Predicting PrEP Use Based on PrEP Indications Among MSM

There are MSM who are indicated for PrEP use that don’t use it, and vice versa, the study authors found.

HIV pre-exposure prophylaxis (PrEP) indications strongly predicted current PrEP use among men who have sex with men (MSM) in the United States, according to a paper published in the Journal of the International AIDS Society.

Investigators from Emory University in Atlanta identified 3508 HIV-negative MSM from a web-based network of participants between 2017 and 2019 in order to determine whether the association between PrEP indications and PrEP use differed by demography or geography. The study authors also wanted to estimate PrEP use among MSM and assess if their PrEP use aligned with their current indications for PrEP.

From the database, the investigators were able to measure PrEP usage and see if the respondents met indications for PrEP, which include self-reported behaviors such as the number of recent sexual partners, whether the partnership was with a main, casual, or one-time partner, the dates of the partnership, what sexual activities occurred, whether the participant and partner were using PrEP or antiretroviral therapy or condoms, and the responder and partner’s histories of STI diagnoses.

Then, the study authors matched South, Midwest, Northeast, West designations to participant-reported zip codes and race/ethnicity data, including non-Hispanic Black, non-Hispanic White, Hispanic, other race/ethnicity. Age groups were also considered: 15-17 years; 18-24; 25-34; 35-44; 45-54 and 55-65.

A majority of the responders who were eligible reported using PrEP (82 percent), the study authors determined. Of the 631 who reported using PrEP, more than half met indications for PrEP use but 40 percent did not. The study authors found that a third of PrEP-indicated MSM reported currently using PrEP.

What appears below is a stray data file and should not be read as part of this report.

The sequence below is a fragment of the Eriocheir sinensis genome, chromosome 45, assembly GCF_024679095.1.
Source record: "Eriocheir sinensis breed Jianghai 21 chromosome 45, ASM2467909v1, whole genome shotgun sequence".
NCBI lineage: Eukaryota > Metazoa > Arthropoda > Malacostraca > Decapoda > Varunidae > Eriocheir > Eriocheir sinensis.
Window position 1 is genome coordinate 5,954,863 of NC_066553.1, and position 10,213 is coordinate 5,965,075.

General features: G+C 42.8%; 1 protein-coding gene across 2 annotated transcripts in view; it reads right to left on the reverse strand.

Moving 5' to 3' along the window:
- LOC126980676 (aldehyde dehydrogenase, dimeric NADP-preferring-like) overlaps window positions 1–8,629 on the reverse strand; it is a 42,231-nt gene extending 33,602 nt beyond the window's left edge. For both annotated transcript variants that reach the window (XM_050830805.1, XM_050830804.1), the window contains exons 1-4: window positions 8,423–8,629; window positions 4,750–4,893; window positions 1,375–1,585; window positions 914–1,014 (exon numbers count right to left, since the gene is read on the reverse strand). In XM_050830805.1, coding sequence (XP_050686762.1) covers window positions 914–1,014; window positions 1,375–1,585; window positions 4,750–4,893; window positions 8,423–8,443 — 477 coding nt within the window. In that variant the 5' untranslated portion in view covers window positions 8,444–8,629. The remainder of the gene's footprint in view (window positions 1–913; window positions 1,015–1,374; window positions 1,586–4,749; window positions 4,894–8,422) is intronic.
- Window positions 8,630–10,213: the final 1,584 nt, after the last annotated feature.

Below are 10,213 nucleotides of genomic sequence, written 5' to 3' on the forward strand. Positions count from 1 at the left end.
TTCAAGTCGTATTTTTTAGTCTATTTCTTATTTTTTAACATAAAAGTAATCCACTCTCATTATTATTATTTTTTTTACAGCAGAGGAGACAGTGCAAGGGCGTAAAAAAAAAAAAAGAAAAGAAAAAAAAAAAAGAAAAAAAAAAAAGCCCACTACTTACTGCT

Of the group who did not meet indications for PrEP, 10 percent were currently using PrEP, the authors learned.

Nearly a third of all the men who were eligible for PrEP (the larger group) had PrEP usage misaligned with their current indications, and a further 7 percent of PrEP-eligible MSM were currently using PrEP despite not meeting its indications, the study authors observed. Furthermore, the study authors wrote that nearly a quarter of PrEP eligible MSM were not using PrEP despite meeting indications for PrEP.

The lowest PrEP use was found in the South, and was greatest in the West. The study authors also found that PrEP use increased with age, with the lowest use in the youngest age groups (15-17 and 18-24-year-olds) and the highest use among 45-54-year-old MSM.

The study authors did not find a significant variation in current PrEP use by race/ethnicity, they said, but found the lowest use among Hispanic MSM. Despite not meeting indications for PrEP, usage was greatest among non-Hispanic White, Northeast, and 45-54-year-old MSM the study authors said.

“We found evidence of substantial misalignment between the US Public Health Service indications for PrEP and current PrEP use among PrEP-eligible MSM,” the study authors concluded. They also wrote that monitoring of PrEP uptake is needed in order to measure progress toward closing the gaps in PrEP coverage. Currently, PrEP uptake among MSM tracked with prior estimates and meeting PrEP indications was linked to current usage; however, there are populations who are indicated for PrEP that do not use it and those who use it while not meeting the indications, they wrote.

“The relative importance of behavioral indications and demographic differences in PrEP uptake highlight potential barriers to and gaps in implementing PrEP, both in the United States and globally, which will need to be addressed to meet PrEP's full potential to reduce new infections, particularly given efforts to both scale-up and address structural barriers to accessing PrEP in the United States.”